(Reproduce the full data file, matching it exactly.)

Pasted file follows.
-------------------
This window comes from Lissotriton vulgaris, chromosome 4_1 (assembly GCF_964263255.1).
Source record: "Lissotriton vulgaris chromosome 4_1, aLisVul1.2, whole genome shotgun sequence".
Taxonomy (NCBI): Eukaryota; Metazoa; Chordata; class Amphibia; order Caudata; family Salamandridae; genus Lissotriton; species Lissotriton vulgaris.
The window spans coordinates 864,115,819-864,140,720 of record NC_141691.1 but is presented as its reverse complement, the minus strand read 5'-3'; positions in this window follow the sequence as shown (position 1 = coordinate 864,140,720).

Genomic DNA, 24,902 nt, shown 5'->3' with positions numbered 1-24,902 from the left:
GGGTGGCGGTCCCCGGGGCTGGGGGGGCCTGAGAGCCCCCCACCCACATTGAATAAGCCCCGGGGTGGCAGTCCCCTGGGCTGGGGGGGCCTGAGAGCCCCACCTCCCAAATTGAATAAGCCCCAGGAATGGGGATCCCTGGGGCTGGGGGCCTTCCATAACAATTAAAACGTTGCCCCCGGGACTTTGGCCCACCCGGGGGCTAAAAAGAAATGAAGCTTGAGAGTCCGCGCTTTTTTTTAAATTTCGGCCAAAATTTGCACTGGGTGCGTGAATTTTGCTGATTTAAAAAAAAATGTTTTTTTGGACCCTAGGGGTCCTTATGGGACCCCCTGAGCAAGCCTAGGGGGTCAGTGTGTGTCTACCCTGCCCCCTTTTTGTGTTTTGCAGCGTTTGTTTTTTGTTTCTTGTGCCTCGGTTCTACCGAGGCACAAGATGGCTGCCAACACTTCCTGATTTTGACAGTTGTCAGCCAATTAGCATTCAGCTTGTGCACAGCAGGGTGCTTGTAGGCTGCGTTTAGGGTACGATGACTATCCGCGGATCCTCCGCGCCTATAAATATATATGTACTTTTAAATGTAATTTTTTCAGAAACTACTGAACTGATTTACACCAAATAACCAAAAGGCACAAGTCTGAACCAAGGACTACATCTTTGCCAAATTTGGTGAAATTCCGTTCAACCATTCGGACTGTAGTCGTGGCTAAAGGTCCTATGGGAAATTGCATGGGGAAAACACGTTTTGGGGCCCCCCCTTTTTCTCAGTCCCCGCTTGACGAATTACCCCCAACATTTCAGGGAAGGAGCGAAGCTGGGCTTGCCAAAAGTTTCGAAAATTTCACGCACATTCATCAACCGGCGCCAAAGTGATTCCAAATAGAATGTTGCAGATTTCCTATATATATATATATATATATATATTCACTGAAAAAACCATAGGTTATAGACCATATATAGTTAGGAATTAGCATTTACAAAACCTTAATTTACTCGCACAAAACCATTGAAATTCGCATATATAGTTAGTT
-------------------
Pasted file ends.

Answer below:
This window comes from Lissotriton vulgaris, chromosome 4_1 (assembly GCF_964263255.1).
Source record: "Lissotriton vulgaris chromosome 4_1, aLisVul1.2, whole genome shotgun sequence".
Taxonomy (NCBI): Eukaryota; Metazoa; Chordata; class Amphibia; order Caudata; family Salamandridae; genus Lissotriton; species Lissotriton vulgaris.
The window spans coordinates 864,115,819-864,140,720 of record NC_141691.1 but is presented as its reverse complement, the minus strand read 5'-3'; positions in this window follow the sequence as shown (position 1 = coordinate 864,140,720).

Genomic DNA, 24,902 nt, shown 5'->3' with positions numbered 1-24,902 from the left:
GGGTGGCGGTCCCCGGGGCTGGGGGGGCCTGAGAGCCCCCCACCCACATTGAATAAGCCCCGGGGTGGCAGTCCCCTGGGCTGGGGGGGCCTGAGAGCCCCACCTCCCAAATTGAATAAGCCCCAGGAATGGGGATCCCTGGGGCTGGGGGCCTTCCATAACAATTAAAACGTTGCCCCCGGGACTTTGGCCCACCCGGGGGCTAAAAAGAAATGAAGCTTGAGAGTCCGCGCTTTTTTTTAAATTTCGGCCAAAATTTGCACTGGGTGCGTGAATTTTGCTGATTTAAAAAAAAATGTTTTTTTGGACCCTAGGGGTCCTTATGGGACCCCCTGAGCAAGCCTAGGGGGTCAGTGTGTGTCTACCCTGCCCCCTTTTTGTGTTTTGCAGCGTTTGTTTTTTGTTTCTTGTGCCTCGGTTCTACCGAGGCACAAGATGGCTGCCAACACTTCCTGATTTTGACAGTTGTCAGCCAATTAGCATTCAGCTTGTGCACAGCAGGGTGCTTGTAGGCTGCGTTTAGGGTACGATGACTATCCGCGGATCCTCCGCGCCTATAAATATATATGTACTTTTAAATGTAATTTTTTCAGAAACTACTGAACTGATTTACACCAAATAACCAAAAGGCACAAGTCTGAACCAAGGACTACATCTTTGCCAAATTTGGTGAAATTCCGTTCAACCATTCGGACTGTAGTCGTGGCTAAAGGTCCTATGGGAAATTGCATGGGGAAAACACGTTTTGGGGCCCCCCCTTTTTCTCAGTCCCCGCTTGACGAATTACCCCCAACATTTCAGGGAAGGAGCGAAGCTGGGCTTGCCAAAAGTTTCGAAAATTTCACGCACATTCATCAACCGGCGCCAAAGTGATTCCAAATAGAATGTTGCAGATTTCCTATATATATATATATATATATATATTCACTGAAAAAACCATAGGTTATAGACCATATATAGTTAGGAATTAGCATTTACAAAACCTTAATTTACTCGCACAAAACCATTGAAATTCGCATATATAGTTAGTT